The noble art of cracking the code
You might be closer than you think.
I’m no guru nor a philosopher. I’m simply a spiritual person who happens to also suffer from a scientific curiosity of sorts and to have a habit of searching for solutions to fix all kinds of dilemmas. The thrill of research fascinates me almost as much as the joy of getting actual results. People who love astrology would say it’s the Virgo in me because Virgos are hopeless scrutinisers.
But I digress: truth is, I tend to dissect life, to study the events as they unfold, and to analyse them in hindsight -which for all the anxiety it may cause, proved to be useful more than once.
Now, over the past 5 or 6 years, I learned quite a bit. It has been one of those “wising up” phases, I guess.
And one thing I realised is that for everything under the sun, for all things we desire, for each wish, ability, or intent, there is a formula. Or if you prefer, a code. A magic formula we must discover; a code we need to crack in order to achieve what we covet. ONCE WE DO, IT’S SMOOTH SAILING FROM THERE.
Mastering an art, skill, subject, or sport; finding love and marriage; reaching professional or financial goals; getting one’s “ideal body”; conquering one’s fears or those mental blocks that hinder one’s success, and so on…for all those marvelous things there is a blueprint.
And the funniest thing? Usually, the formula, the recipe, the enchanted potion, the bl*ody code lies right under our noses, mocking our desperation.
A few days ago I read here on Medium a couple of articles complaining about those success stories, e.g. “how I earned 10k in two weeks”, or “how I became a top writer/billionaire trader/filthy rich digital marketer*insert high profile achievement*”. The authors and readers who responded said that reading other people’s triumphs made them feel like a failure.
To be honest, I think the exact opposite. I’m a sucker for success stories, especially those in my field. I like to know what are the best-case scenario possibilities. If people are making it big in my areas of interest, that just means I’m betting in a thriving business, instead of wasting precious time chasing peanuts. More power to you, now let me learn how you did it and adjust my own strategy.
But I do understand where those discouraged people come from: watching others succeed while we fail despite our best efforts can be awfully frustrating, especially if we started roughly at the same time as such champions.
However, feeling discouraged by our colleague’s prosperity is simply looking at things from the wrong angle: what happens is that those happy people already managed to crack the code, and you can too.
A few years back, I got quite a challenging job that relied heavily on driving sales. Although the role was within my areas of expertise (fashion, luxury and marketing) I wasn’t usually so directly involved in the sales process and felt totally out of my depth. While I was struggling not to make a fool of myself, I noticed a newcomer, let’s call her Louise, who was absolutely crushing it although she was very young and didn’t have much experience.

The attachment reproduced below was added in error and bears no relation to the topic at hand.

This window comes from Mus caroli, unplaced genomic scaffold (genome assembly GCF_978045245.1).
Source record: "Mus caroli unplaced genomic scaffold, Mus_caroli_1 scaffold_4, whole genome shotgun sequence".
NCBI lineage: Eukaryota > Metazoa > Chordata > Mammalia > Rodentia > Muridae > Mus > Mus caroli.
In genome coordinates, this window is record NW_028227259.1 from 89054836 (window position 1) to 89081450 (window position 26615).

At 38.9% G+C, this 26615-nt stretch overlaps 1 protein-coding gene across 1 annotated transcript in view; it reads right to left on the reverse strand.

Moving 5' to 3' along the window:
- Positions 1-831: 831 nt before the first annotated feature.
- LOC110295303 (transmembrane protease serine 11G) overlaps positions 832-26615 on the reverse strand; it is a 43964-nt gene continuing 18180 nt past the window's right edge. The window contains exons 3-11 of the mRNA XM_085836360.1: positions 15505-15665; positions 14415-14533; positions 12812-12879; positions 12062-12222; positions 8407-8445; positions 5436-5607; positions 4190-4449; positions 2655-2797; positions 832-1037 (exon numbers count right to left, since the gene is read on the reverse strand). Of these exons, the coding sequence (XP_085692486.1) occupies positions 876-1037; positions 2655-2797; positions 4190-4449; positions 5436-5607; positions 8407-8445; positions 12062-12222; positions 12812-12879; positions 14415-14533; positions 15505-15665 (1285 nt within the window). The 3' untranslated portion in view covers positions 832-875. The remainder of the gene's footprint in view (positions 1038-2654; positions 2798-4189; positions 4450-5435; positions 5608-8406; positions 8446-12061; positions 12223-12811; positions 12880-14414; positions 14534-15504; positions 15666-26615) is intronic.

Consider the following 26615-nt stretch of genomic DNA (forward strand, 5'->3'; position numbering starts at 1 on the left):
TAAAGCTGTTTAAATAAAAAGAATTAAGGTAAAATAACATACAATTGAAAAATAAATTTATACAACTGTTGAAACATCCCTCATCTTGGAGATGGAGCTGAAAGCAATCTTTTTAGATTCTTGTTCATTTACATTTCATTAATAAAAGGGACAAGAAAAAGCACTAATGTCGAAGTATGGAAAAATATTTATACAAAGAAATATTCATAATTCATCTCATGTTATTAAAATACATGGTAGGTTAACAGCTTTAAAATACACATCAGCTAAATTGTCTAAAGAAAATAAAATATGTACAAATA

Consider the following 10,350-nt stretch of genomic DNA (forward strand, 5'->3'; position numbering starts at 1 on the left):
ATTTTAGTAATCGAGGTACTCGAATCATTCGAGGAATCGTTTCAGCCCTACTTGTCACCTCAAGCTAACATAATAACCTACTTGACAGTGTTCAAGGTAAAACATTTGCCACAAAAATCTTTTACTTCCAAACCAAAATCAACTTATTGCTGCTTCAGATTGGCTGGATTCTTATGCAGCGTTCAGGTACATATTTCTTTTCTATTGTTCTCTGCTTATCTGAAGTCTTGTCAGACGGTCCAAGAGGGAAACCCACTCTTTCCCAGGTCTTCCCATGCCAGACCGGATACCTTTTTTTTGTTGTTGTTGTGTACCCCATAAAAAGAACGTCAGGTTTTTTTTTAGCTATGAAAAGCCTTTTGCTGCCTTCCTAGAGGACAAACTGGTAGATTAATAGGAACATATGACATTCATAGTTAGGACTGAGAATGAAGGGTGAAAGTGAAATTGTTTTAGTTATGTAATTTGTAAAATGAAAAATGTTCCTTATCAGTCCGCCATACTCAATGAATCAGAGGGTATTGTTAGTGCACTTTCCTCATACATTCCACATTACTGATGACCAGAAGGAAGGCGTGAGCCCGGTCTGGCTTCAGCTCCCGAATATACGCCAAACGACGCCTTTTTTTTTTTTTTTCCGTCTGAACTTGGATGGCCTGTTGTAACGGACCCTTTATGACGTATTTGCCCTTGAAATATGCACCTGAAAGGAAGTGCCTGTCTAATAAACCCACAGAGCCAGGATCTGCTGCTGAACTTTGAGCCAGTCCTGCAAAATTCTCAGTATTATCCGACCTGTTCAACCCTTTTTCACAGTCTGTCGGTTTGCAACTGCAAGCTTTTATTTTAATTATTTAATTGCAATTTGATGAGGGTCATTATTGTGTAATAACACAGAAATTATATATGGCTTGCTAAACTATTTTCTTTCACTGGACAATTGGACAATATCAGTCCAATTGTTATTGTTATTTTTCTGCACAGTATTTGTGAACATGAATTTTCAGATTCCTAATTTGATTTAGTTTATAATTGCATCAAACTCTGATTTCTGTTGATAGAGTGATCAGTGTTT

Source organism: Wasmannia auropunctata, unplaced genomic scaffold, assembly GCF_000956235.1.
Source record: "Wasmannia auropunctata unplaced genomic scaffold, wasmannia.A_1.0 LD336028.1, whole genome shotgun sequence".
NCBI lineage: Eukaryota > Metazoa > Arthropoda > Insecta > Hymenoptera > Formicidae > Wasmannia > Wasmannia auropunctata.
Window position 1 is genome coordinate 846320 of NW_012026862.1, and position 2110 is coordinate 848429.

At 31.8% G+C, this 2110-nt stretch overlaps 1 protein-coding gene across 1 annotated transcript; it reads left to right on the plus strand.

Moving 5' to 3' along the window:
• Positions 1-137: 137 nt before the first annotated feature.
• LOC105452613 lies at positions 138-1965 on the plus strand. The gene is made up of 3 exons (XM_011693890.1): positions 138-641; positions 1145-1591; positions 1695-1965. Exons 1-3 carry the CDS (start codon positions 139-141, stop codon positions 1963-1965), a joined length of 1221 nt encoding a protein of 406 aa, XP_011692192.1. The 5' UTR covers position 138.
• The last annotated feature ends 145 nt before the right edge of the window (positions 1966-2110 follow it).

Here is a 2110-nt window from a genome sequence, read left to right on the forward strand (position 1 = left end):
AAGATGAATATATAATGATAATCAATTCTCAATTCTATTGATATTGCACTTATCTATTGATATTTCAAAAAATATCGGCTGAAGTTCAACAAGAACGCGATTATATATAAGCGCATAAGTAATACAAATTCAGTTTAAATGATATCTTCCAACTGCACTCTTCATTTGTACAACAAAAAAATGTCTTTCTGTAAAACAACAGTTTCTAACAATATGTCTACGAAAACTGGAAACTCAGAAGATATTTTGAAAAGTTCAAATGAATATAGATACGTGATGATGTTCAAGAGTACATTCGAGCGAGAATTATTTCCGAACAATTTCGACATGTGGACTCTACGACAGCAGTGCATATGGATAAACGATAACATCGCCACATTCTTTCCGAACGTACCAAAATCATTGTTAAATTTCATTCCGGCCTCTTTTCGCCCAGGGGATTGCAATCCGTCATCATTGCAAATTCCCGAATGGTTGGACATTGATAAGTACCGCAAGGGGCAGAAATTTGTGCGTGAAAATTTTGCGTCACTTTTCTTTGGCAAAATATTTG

Instead of resenting her unstoppable victories, I decided to watch the tricks she was using, and I noticed a few things: the more important one was that she had been assigned a very ambitious manager, Rick, to coach her in her first weeks, whereas I got Annie, who had a more laid back style that worked wonders for herself, but not so well for me.
Louise had taken the advice, leads and some top customers Rick gave her and, since she was always in touch with her clients and ready to go the extra mile, clients rolled in, bringing their friends and relatives along.
Since our work structure allowed it, I went to all the best assistant managers for advice and after some trial and error, I came up with a strategy to target big-spending clients only. It worked wonders and in a couple of months, I was unstoppable, smashed target after target, and became one of the top sellers.
Obviously, I felt quite silly because the solution was right before my eyes all along. Nothing had changed in the circumstances except my approach. I had been making my life difficult because it took me a while to figure out the right formula for that particular job. Once I did, it was a breeze.
Similar situations happened often enough to establish a pattern, so whenever a goal is worth the effort, I try to find “the formula” and crack the code before calling it quits. It might take a while. Everyone’s timing is unique. It definitely requires study, learning as much as we can about the subject in question, observing examples and case studies, finding mentors, recycling techniques that worked for us in the past, ditching others, and developing and trying a few different strategies.
Sometimes learning only a couple of survival tips and making do with that as you go, in pure “fake it ‘till you make it” fashion can be enough to put you on the right track. As long as it keeps your head above water, just keep swimming, like the little ant that fell into the bucket of milk and swam so hard the milk turned into butter!
We can always become experts along the way and crack the code in full later on.
Mind you, even if we do, some winning elements in that code may slightly vary for each individual who uses it, because everyone is different. The trick, I believe, lies not just in finding such formulas, but finding those that work for you and adjusting them to your modus operandi.
And that’s it. We can apply this frame of mind to each new challenge or target. Remember, each new goal is going back to square one. It’s usually starting from scratch.
Right now I’m as lost as most people in some aspects of my work and goals. However, I know that the formula — my formula, my magic potion — is somewhere out there, hiding in plain sight, most likely making fun of my puzzled face.